#print(gs_lgst)

#Gauge optimize the result to the true data-generating gate set (gs_noisy),
# and compare.  Mismatch is due to finite sample noise.
gs_lgst_opt = pygsti.gaugeopt_to_target(gs_lgst,gs_noisy)
print(gs_noisy.strdiff(gs_lgst_opt))
print("Frobdiff after GOpt = ",gs_noisy.frobeniusdist(gs_lgst_opt))
Gateset Difference:
 Preps:
  rho0 = 0.0293321
 POVMs:
  Mdefault:     0 = 0.0199685
    1 = 0.0184818
 Gates:
  Gi = 0.0614996
  Gx = 0.0397322
  Gy = 0.0253245
 Instruments:
  Iz:     p0 = 0.0393195
    p1 = 0.0322578

Frobdiff after GOpt =  0.010524022143914753

Long-sequence GST

Instruments just add parameters to a GateSet like gates, state preparations, and POVMs do. The total number of parameters in our gate set is

$4$ (prep) + $2\times 4$ (2 effects) + $5\times 16$ (3 gates and 2 instrument members) $ = 92$.

In [9]:
gs_target.num_params()
Out[9]:
92
In [10]:
#Run long sequence GST
results = pygsti.do_long_sequence_gst(ds,gs_target,fiducials,fiducials,germs,max_lengths)
--- Gate Sequence Creation ---
   92 sequences created
   Dataset has 128 entries: 92 utilized, 0 requested sequences were missing
--- LGST ---
  Singular values of I_tilde (truncating to first 4 of 6) = 
  4.243132186580752
  1.3675281047825063
  1.3451801562592671
  1.320952449823206
  0.052840411822390194
  0.020469323956352266
  
  Singular values of target I_tilde (truncating to first 4 of 6) = 
  4.242640687119285
  1.4142135623730954
  1.4142135623730947
  1.4142135623730945
  3.1723744950054595e-16
  1.0852733691121267e-16
  
--- Iterative MLGST: Iter 1 of 1  92 gate strings ---: 
  --- Minimum Chi^2 GST ---
  Sum of Chi^2 = 56.2886 (92 data params - 76 model params = expected mean of 16; p-value = 2.18045e-06)
  Completed in 0.2s
  2*Delta(log(L)) = 56.0781
  Iteration 1 took 0.2s
  
  Switching to ML objective (last iteration)
  --- MLGST ---
    Maximum log(L) = 27.9886 below upper bound of -138546
      2*Delta(log(L)) = 55.9771 (92 data params - 76 model params = expected mean of 16; p-value = 2.45485e-06)
    Completed in 0.1s
  2*Delta(log(L)) = 55.9771
  Final MLGST took 0.2s
  
Iterative MLGST Total Time: 0.4s
  -- Adding Gauge Optimized (go0) --
--- Re-optimizing logl after robust data scaling ---
  --- MLGST ---
/Users/enielse/research/pyGSTi/packages/pygsti/objects/estimate.py:513: UserWarning:

Max-model params (92) <= gate set params (92)!  Using k == 1.

    Maximum log(L) = 27.9886 below upper bound of -138546
      2*Delta(log(L)) = 55.9771 (92 data params - 76 model params = expected mean of 16; p-value = 2.45485e-06)
    Completed in 0.1s
  -- Adding Gauge Optimized (go0) --
In [11]:
#Compare estimated gate set (after gauge opt) to data-generating one
gs_est = results.estimates['default'].gatesets['go0']
gs_est_opt = pygsti.gaugeopt_to_target(gs_est,gs_noisy)
print("Frobdiff after GOpt = ", gs_noisy.frobeniusdist(gs_est_opt))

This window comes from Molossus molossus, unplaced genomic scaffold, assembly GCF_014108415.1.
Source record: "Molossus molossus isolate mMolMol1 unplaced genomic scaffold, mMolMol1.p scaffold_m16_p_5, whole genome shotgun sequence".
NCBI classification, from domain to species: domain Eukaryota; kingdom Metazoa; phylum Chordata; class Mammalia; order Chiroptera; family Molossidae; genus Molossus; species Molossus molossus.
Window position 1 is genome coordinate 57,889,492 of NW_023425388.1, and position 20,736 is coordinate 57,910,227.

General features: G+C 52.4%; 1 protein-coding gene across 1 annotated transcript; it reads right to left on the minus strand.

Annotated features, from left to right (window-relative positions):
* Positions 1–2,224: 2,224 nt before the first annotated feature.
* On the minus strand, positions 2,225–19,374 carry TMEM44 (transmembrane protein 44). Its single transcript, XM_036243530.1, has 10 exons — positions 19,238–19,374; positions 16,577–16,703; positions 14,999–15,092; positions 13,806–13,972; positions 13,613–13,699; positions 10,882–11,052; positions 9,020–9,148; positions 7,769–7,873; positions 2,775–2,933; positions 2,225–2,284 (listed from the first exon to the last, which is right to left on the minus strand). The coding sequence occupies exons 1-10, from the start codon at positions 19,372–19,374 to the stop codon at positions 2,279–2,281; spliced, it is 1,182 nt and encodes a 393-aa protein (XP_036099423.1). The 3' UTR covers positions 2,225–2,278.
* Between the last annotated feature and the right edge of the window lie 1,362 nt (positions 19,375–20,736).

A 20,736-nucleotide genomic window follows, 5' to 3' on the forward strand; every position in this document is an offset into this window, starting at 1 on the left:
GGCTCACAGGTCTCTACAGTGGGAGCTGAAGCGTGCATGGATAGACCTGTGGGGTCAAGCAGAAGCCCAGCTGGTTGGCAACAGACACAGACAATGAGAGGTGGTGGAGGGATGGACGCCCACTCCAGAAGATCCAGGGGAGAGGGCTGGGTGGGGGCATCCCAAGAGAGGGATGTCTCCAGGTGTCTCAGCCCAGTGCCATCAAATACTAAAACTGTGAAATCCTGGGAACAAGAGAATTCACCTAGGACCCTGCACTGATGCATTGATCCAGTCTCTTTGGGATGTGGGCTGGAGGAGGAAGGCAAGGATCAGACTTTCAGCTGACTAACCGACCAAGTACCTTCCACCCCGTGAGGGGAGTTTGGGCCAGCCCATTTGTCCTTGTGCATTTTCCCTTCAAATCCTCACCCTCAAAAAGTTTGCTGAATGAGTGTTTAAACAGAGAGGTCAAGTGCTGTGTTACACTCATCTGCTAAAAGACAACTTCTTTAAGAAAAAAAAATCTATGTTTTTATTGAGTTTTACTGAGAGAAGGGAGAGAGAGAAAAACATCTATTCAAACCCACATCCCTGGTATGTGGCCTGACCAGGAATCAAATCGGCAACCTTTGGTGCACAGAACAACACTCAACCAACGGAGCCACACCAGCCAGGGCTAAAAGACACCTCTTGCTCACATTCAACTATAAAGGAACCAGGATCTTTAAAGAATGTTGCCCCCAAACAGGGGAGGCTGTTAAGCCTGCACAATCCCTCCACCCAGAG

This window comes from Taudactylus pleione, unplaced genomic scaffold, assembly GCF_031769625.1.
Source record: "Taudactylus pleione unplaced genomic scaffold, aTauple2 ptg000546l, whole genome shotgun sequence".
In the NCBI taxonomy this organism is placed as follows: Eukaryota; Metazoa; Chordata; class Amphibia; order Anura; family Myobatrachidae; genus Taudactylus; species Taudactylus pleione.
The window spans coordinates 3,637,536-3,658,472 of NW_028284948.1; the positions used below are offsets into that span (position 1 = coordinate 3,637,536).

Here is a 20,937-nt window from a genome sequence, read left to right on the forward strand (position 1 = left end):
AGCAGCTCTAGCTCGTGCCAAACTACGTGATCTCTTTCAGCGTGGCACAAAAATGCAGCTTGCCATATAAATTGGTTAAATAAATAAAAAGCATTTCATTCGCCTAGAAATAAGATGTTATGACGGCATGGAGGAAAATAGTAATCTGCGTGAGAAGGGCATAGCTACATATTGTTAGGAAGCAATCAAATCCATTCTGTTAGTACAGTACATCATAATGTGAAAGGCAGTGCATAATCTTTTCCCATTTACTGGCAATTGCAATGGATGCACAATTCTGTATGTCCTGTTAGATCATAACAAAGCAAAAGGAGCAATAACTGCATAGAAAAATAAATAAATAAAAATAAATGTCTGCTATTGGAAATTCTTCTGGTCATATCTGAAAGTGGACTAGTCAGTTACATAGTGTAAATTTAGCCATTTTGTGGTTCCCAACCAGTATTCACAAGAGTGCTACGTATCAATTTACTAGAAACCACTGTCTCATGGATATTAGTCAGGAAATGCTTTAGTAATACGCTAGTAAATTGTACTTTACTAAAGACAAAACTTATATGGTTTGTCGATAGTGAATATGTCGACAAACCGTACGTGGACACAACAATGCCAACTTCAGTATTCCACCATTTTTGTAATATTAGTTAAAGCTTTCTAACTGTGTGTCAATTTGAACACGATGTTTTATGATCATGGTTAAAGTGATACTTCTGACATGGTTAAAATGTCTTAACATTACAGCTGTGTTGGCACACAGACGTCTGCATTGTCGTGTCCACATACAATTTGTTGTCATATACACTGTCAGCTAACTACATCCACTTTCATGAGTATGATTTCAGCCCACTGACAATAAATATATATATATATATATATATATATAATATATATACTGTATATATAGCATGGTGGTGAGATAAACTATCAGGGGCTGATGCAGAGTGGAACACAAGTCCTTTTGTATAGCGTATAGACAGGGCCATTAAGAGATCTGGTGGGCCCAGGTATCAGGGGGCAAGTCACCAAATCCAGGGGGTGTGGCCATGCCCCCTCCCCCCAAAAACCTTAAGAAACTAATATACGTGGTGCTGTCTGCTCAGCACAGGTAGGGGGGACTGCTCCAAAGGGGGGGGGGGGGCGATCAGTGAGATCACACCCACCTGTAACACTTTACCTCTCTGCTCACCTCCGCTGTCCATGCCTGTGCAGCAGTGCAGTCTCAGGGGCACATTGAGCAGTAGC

Frobdiff after GOpt =  0.008310755067937731

The same analysis can be done for a trace-preserving gate set, whose instruments are constrained to add to a perfectly trace-preserving map. The number of parameters in the gate set are now:

$3$ (prep) + $1\times 4$ (effect and complement) + $3\times 12$ (3 gates) + $(2\times 16 - 3)$ (TP instrument) $ = 71$

In [12]:
gs_targetTP = gs_target.copy()
gs_targetTP.set_all_parameterizations("TP")
print("POVM type = ",type(gs_targetTP["Mdefault"])," Np=",gs_targetTP["Mdefault"].num_params())
print("Instrument type = ",type(gs_targetTP["Iz"])," Np=",gs_targetTP["Iz"].num_params())
print("Number of gateset parameters = ", gs_targetTP.num_params())
POVM type =  <class 'pygsti.objects.povm.TPPOVM'>  Np= 4
Instrument type =  <class 'pygsti.objects.instrument.TPInstrument'>  Np= 28
Number of gateset parameters =  71
In [13]:
resultsTP = pygsti.do_long_sequence_gst(ds,gs_targetTP,fiducials,fiducials,germs,max_lengths)
--- Gate Sequence Creation ---
   92 sequences created
   Dataset has 128 entries: 92 utilized, 0 requested sequences were missing
--- LGST ---
  Singular values of I_tilde (truncating to first 4 of 6) = 
  4.243132186580752
  1.3675281047825063
  1.3451801562592671
  1.320952449823206
  0.052840411822390194
  0.020469323956352266
  
  Singular values of target I_tilde (truncating to first 4 of 6) = 
  4.242640687119285
  1.4142135623730954
  1.4142135623730947
  1.4142135623730945
  3.1723744950054595e-16
  1.0852733691121267e-16
  
--- Iterative MLGST: Iter 1 of 1  92 gate strings ---: 
  --- Minimum Chi^2 GST ---
  Sum of Chi^2 = 59.2126 (92 data params - 63 model params = expected mean of 29; p-value = 0.000773137)
  Completed in 0.1s
  2*Delta(log(L)) = 59.21
  Iteration 1 took 0.2s
  
  Switching to ML objective (last iteration)
  --- MLGST ---
    Maximum log(L) = 29.555 below upper bound of -138546
      2*Delta(log(L)) = 59.11 (92 data params - 63 model params = expected mean of 29; p-value = 0.00079598)
    Completed in 0.1s
  2*Delta(log(L)) = 59.11
  Final MLGST took 0.2s
  
Iterative MLGST Total Time: 0.4s
  -- Adding Gauge Optimized (go0) --
--- Re-optimizing logl after robust data scaling ---
  --- MLGST ---
    Maximum log(L) = 29.555 below upper bound of -138546
      2*Delta(log(L)) = 59.11 (92 data params - 63 model params = expected mean of 29; p-value = 0.00079598)
    Completed in 0.1s
  -- Adding Gauge Optimized (go0) --
In [14]:
#Again compare estimated gate set (after gauge opt) to data-generating one
gs_est = resultsTP.estimates['default'].gatesets['go0']
gs_est_opt = pygsti.gaugeopt_to_target(gs_est,gs_noisy)
print("Frobdiff after GOpt = ", gs_noisy.frobeniusdist(gs_est_opt))
Frobdiff after GOpt =  0.008137806725675554

Thats it! You've done tomography on a gate set with intermediate measurments (instruments).

In [ ]: